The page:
Feb 5, 2015

County nets $127,000 from late Cody area billionaire’s estate

Park County wasn’t named in the will of the late billionaire R.E. “Earl” Holding, but it still ended up as an indirect beneficiary of his sizable estate.

Holding — the former owner of Sinclair Oil, the Little America chain of hotels, the Sunlight Ranch, ski resorts and other enterprises — was a Park County resident at the time of his April 2013 death. As a result, portions of his estate were settled through a probate case in the county’s district court.

The fees for processing the estate and passing roughly $254.8 million of Holding’s Wyoming assets to his wife cost the estate — and netted the county — roughly $127,500, court records say. The money can be spent however the county government wishes.

The late billionaire R.E. 'Earl' Holding owned Sinclair Oil and the Little America hotels, pictured here in Cheyenne last month. Photo by CJ Baker
The fees are set by Wyoming law; the law directs district courts to charge a $5 fee per $10,000 of value in the estate. It is, in effect, a .05 percent tax on the assets being transferred.

As an illustration of how extraordinarily large the case was, the single payment from the Holding estate was equal to all the probate fees collected by the district court over the past 14 years, county budget records show. Put another way, the value of Holding’s estate was about equal to the roughly 1,500 other estates that have been processed since the middle of 2000.

Probate isn’t always necessary, as there are other ways to pass along assets upon your death.

“In this day and age of trusts, a lot of these estates don’t go to probate,” Park County Clerk of District Court Patra Lindenthal said recently.

Setting up a living trust or co-ownership of an asset through joint tenancy are two ways in which property can be automatically transferred to a designated person without having to involve a court.

The value of Holding’s estate was roughly equal to the 1,500 other estates that have been processed in Park County's District Court since the middle of 2000.

By all appearances, the $254.8 million estate represented only a fraction of Holding’s assets, with the vast majority not subject to Wyoming’s probate process. Forbes Magazine — which described Holding as “one of America’s most successful entrepreneurs” — estimated his wealth at roughly $3.2 billion at the time of his death; Forbes believed he was the 139th richest person in the country.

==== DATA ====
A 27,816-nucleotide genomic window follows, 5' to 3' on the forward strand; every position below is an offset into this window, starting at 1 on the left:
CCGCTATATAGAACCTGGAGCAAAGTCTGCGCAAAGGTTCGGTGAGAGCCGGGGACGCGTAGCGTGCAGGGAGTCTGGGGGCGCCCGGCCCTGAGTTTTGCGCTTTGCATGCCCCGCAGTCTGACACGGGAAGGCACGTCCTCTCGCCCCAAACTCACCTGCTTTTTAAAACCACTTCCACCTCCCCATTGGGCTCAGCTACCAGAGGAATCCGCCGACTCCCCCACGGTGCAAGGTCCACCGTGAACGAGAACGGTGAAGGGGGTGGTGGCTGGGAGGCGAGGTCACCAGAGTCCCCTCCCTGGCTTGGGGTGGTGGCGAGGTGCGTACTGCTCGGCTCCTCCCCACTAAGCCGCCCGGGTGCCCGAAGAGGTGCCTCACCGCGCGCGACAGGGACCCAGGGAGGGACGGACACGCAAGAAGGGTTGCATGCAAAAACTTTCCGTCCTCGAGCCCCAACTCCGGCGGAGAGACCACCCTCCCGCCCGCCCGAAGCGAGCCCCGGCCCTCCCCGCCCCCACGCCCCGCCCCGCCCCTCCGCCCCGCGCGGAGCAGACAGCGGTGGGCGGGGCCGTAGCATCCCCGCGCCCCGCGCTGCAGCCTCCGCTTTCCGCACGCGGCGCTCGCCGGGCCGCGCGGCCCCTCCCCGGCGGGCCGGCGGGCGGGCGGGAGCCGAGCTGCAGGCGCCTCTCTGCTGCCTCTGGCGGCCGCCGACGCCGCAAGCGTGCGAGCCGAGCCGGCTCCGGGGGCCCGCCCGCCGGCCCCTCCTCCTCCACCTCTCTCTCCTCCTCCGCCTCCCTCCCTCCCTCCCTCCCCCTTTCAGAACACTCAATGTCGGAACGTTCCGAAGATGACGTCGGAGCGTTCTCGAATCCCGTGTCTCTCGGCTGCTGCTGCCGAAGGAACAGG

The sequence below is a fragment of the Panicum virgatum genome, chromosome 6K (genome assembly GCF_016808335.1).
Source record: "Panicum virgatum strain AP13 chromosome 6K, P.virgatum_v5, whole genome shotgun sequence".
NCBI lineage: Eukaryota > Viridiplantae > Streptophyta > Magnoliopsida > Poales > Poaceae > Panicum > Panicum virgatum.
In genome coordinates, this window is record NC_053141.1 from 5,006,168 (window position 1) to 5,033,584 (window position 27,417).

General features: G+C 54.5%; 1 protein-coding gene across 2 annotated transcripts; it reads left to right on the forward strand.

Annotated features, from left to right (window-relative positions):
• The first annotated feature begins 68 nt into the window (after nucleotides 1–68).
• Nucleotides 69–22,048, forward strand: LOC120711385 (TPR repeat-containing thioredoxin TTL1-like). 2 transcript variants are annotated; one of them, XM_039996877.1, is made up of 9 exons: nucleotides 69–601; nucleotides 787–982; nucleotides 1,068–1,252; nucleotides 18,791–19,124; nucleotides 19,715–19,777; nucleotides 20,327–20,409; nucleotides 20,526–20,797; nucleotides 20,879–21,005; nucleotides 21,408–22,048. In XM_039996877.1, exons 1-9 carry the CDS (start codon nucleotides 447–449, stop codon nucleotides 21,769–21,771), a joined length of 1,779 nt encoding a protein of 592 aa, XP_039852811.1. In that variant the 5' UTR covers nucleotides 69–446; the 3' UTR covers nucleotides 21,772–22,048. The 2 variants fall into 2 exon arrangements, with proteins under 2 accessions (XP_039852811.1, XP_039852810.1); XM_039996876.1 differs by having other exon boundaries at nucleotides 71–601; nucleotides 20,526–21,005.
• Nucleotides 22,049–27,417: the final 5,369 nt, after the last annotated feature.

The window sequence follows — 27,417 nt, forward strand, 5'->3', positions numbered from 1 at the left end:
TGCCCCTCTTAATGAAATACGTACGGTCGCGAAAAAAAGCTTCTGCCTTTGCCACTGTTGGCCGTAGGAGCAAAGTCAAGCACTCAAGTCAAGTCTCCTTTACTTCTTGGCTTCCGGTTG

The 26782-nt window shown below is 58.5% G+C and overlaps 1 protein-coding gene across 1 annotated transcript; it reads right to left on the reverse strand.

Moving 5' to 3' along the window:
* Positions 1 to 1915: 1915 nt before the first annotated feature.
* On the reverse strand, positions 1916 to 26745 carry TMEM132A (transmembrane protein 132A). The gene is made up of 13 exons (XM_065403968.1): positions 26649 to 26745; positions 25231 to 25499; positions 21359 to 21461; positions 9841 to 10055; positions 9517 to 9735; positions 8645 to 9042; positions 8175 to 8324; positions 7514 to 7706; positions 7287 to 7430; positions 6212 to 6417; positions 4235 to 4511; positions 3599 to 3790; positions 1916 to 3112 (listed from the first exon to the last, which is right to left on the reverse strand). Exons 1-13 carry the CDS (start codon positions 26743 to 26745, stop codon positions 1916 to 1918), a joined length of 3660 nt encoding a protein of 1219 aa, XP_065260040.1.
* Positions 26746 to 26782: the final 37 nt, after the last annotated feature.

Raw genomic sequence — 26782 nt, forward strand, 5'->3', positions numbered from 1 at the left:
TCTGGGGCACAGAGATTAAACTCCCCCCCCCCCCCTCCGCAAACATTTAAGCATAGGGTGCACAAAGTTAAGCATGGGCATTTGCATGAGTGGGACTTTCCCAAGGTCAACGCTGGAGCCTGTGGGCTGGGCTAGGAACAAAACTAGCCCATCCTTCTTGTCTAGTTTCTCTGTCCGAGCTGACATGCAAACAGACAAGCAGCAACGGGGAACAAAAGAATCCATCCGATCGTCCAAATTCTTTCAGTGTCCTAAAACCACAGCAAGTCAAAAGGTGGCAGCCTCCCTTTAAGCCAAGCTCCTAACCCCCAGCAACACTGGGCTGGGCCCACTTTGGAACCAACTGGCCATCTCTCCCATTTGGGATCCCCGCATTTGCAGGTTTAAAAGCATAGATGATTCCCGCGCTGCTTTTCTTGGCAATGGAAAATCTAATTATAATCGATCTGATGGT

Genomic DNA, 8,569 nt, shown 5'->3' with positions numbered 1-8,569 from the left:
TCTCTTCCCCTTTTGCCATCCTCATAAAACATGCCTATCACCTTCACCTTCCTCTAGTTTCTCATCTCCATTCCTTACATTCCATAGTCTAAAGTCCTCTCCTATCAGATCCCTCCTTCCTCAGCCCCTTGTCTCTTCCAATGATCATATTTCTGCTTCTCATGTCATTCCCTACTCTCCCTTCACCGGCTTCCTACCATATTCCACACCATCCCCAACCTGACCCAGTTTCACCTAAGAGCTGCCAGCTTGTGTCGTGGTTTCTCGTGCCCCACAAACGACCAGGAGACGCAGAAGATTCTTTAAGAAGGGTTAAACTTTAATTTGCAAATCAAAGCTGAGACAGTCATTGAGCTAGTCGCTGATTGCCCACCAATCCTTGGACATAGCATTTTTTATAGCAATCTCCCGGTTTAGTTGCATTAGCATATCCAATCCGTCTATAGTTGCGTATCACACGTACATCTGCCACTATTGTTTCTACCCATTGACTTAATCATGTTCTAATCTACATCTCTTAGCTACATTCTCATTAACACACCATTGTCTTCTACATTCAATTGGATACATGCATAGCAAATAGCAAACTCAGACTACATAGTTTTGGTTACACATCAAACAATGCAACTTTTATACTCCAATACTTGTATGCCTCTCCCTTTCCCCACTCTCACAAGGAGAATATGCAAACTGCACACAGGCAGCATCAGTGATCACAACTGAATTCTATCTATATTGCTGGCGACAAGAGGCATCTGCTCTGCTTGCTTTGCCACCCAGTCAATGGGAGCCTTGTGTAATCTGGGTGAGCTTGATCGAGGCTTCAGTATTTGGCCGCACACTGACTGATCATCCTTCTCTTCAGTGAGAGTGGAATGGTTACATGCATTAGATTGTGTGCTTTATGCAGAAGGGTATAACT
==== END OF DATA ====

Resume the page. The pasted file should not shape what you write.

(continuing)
Holding was also figured to own more land than perhaps anyone else in America, having around 400,000 acres in the west.

“He amassed his fortune in the same way pioneers built vast ranches — through hard work and patience, one piece at a time,” the Salt Lake Tribune wrote in 2000.

It started in the middle-of-nowhere, Wyoming, running the Little America motel and cafe between Evanston and Green River. He and his wife, Carol, turned the then 12-room motel into a much larger complex that was once the country’s largest-volume service station. He later built a second Little America in Cheyenne. Other hotels followed, as did acquisitions of properties ranging from refineries to ski resorts to ranch lands.

Holding may be best known locally as the owner of the sprawling Sunlight Ranch in Montana and in Wyoming north of Clark. The ranch, an affiliate of The Sinclair Companies, operated a feedlot just west of Powell for decades before shutting it down in 2008.

Holding died in Salt Lake City, but was buried in Wyoming, calling his property in Sunlight Basin in the Shoshone National Forest as home. He claimed Wyoming as his residence in a rare 2000 interview with SKI Magazine, saying, “It’s still where we have most of our things.

“I have two refineries in Wyoming, a lot of our pipelines are in Wyoming and a lot of ranch land, some production of gas and oil, two Little Americas,” Holding told SKI, adding with tongue-in-cheek and a laugh that, “It's the biggest part of our empire.”

Holding died in Salt Lake City, but was buried in Wyoming, calling his property in Sunlight Basin in the Shoshone National Forest as home.

Despite his prominence, Holding had a reputation for being an extremely private person. Holding’s wife, Carol Holding, and the attorney for his estate, Scott W. Meier of the firm Hathaway and Kunz in Cheyenne, convinced District Court Judge Steven Cranfill of the need to make many of the documents in the probate case confidential.

“The court concludes that the deceased’s family has a compelling privacy interest as well as a business reason in keeping the probable character and value of the estate’s assets confidential,” Cranfill agreed in one order, saying that in contrast, the public had “little or no interest” in the information.

However, documents filed publicly in the case later on revealed the overall value of the estate, primarily made up of shares of The Sinclair Corporation and a bank account.

The $127,480 payment from Holding’s estate to cover the district court fees was deposited into Park County’s general fund in October.

Judge Cranfill officially closed out the probate case on Jan. 13.

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